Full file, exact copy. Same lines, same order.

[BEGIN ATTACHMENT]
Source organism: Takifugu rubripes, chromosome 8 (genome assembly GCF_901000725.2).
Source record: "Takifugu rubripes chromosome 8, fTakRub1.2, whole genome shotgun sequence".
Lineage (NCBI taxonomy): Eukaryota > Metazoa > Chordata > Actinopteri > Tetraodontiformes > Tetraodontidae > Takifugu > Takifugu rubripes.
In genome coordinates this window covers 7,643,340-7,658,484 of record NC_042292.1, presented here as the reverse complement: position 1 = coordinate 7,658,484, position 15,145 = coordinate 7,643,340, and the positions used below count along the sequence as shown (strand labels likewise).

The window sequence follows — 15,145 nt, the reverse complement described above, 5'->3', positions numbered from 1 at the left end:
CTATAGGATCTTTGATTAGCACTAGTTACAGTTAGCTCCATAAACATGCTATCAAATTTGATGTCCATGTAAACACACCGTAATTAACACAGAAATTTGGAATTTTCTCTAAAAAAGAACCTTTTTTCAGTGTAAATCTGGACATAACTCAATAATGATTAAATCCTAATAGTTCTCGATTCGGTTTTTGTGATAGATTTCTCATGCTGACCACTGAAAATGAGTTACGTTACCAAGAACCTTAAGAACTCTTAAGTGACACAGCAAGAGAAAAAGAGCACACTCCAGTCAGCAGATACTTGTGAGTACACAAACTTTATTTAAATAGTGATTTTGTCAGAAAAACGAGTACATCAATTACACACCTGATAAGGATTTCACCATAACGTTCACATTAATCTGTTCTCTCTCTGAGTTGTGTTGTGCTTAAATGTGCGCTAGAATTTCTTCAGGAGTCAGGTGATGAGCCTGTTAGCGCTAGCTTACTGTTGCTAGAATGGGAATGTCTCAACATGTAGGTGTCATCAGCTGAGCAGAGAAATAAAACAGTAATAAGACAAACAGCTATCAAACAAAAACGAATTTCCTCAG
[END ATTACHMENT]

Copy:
Source organism: Takifugu rubripes, chromosome 8 (genome assembly GCF_901000725.2).
Source record: "Takifugu rubripes chromosome 8, fTakRub1.2, whole genome shotgun sequence".
Lineage (NCBI taxonomy): Eukaryota > Metazoa > Chordata > Actinopteri > Tetraodontiformes > Tetraodontidae > Takifugu > Takifugu rubripes.
In genome coordinates this window covers 7,643,340-7,658,484 of record NC_042292.1, presented here as the reverse complement: position 1 = coordinate 7,658,484, position 15,145 = coordinate 7,643,340, and the positions used below count along the sequence as shown (strand labels likewise).

The window sequence follows — 15,145 nt, the reverse complement described above, 5'->3', positions numbered from 1 at the left end:
CTATAGGATCTTTGATTAGCACTAGTTACAGTTAGCTCCATAAACATGCTATCAAATTTGATGTCCATGTAAACACACCGTAATTAACACAGAAATTTGGAATTTTCTCTAAAAAAGAACCTTTTTTCAGTGTAAATCTGGACATAACTCAATAATGATTAAATCCTAATAGTTCTCGATTCGGTTTTTGTGATAGATTTCTCATGCTGACCACTGAAAATGAGTTACGTTACCAAGAACCTTAAGAACTCTTAAGTGACACAGCAAGAGAAAAAGAGCACACTCCAGTCAGCAGATACTTGTGAGTACACAAACTTTATTTAAATAGTGATTTTGTCAGAAAAACGAGTACATCAATTACACACCTGATAAGGATTTCACCATAACGTTCACATTAATCTGTTCTCTCTCTGAGTTGTGTTGTGCTTAAATGTGCGCTAGAATTTCTTCAGGAGTCAGGTGATGAGCCTGTTAGCGCTAGCTTACTGTTGCTAGAATGGGAATGTCTCAACATGTAGGTGTCATCAGCTGAGCAGAGAAATAAAACAGTAATAAGACAAACAGCTATCAAACAAAAACGAATTTCCTCAG